The lab of University of Virginia chemistry professor Brent Gunnoe has discovered a novel process that could more cleanly and cheaply convert the chemical ethylene for use in lightweight plastics, such as beverage bottles, and other widely used consumer and industrial products.
UVA is now collaborating with Chevron Phillips Chemical on the discovery, which upgrades ethylene, a compound derived from natural gas, into what’s known as “higher olefins.” They’re used to produce not just plastics, but also synthetic oils, soaps and detergents, and dyes and resins. The industry is valued at about $10 billion a year.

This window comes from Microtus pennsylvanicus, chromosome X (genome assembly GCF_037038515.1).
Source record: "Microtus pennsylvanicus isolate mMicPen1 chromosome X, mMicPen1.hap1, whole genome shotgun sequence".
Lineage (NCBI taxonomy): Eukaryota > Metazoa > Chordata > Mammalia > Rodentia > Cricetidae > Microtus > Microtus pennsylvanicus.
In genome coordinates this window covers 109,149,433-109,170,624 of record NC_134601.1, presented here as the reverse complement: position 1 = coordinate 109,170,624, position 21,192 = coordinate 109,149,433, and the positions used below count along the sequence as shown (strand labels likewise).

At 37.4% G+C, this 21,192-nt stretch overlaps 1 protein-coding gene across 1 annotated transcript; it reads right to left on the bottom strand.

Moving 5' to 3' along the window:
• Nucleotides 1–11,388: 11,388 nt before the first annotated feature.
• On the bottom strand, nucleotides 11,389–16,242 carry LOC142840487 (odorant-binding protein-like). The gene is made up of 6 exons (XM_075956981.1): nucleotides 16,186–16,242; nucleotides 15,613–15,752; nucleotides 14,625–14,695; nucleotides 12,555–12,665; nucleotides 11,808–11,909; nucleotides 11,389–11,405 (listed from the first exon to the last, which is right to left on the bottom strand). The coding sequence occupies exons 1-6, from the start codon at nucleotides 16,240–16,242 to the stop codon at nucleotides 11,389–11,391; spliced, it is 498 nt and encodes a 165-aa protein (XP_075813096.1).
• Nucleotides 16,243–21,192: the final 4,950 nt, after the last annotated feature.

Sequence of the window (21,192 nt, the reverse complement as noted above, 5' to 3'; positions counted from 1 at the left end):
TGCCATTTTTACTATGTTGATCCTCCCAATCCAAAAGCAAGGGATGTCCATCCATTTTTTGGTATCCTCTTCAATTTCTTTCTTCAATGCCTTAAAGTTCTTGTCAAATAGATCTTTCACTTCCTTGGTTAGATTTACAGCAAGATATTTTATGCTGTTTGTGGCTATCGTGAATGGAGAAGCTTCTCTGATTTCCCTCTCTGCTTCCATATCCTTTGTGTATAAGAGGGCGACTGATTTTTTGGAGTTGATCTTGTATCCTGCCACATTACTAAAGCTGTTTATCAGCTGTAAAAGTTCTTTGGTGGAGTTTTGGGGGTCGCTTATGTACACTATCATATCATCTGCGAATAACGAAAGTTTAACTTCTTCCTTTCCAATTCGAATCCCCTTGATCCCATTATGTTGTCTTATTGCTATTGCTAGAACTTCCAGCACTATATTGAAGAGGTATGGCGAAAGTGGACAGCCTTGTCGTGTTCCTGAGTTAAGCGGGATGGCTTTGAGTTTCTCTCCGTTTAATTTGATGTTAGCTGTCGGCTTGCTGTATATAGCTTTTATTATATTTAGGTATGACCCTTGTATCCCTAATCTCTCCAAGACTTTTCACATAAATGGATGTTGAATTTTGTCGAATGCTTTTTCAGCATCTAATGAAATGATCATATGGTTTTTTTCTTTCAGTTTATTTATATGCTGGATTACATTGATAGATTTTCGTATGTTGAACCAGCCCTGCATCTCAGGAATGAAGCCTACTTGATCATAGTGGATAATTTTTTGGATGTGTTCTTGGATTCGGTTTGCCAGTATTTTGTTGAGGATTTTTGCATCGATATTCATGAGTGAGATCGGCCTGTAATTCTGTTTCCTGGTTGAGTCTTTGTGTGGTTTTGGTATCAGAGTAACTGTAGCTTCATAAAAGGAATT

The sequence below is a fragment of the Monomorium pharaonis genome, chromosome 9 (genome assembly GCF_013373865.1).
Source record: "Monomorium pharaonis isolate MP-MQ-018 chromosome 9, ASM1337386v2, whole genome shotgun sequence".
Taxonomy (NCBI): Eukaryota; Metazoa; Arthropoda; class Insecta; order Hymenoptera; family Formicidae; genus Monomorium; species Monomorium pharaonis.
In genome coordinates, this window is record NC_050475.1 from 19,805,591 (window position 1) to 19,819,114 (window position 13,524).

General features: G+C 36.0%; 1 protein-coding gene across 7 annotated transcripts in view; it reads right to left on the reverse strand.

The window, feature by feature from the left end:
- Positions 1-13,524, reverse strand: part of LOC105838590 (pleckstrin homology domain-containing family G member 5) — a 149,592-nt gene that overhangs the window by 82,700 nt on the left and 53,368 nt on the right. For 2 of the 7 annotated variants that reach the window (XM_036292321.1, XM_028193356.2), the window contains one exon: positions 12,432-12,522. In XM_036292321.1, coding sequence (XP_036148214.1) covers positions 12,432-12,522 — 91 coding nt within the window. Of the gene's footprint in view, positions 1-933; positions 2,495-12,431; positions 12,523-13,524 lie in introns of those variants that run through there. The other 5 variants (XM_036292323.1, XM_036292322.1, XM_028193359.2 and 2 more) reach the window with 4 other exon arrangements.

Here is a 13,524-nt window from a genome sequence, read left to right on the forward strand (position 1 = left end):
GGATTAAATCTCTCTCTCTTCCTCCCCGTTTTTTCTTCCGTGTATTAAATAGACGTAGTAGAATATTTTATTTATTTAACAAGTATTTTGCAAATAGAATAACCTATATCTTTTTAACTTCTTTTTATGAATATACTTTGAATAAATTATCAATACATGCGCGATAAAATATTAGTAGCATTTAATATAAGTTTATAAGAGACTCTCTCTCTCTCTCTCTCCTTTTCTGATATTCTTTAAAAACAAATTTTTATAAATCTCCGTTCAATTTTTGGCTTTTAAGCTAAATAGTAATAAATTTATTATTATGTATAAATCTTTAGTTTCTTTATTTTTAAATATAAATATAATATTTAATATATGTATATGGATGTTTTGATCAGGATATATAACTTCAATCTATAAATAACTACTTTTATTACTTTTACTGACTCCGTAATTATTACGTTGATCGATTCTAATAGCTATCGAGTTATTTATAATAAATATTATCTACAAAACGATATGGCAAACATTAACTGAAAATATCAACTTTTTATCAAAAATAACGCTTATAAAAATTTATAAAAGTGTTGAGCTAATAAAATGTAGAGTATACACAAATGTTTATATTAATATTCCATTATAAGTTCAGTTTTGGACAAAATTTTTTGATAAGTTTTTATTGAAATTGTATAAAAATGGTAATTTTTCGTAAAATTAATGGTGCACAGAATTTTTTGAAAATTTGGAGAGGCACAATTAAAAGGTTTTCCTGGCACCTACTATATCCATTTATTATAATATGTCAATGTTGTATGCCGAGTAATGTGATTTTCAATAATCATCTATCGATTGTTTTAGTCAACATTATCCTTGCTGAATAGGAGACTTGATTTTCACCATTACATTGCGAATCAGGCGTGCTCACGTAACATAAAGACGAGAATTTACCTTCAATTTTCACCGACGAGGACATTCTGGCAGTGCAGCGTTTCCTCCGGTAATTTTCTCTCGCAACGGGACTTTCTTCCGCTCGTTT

“The conversion of ethylene to higher olefins is practiced on an enormous scale,” Gunnoe said. “But the current method of production is resource intensive and a significant contributor of greenhouse gases to the atmosphere. Further research and development will tell us if this UVA innovation can be scaled to help mitigate these negative environmental issues.”
Postdoctoral researcher Fanji Kong is leading the effort. He discovered the unique catalytic conversion process while a graduate student in Gunnoe’s lab. The pair have since filed a provisional patent on the technique.
The lab is working with Chevron Phillips Chemical and the Virginia Innovation Partnership Corp. to explore the extent of potential energy savings and greenhouse gas reductions, Gunnoe said. The Commonwealth Commercialization Fund recently announced it is supporting the project with a $75,000 grant.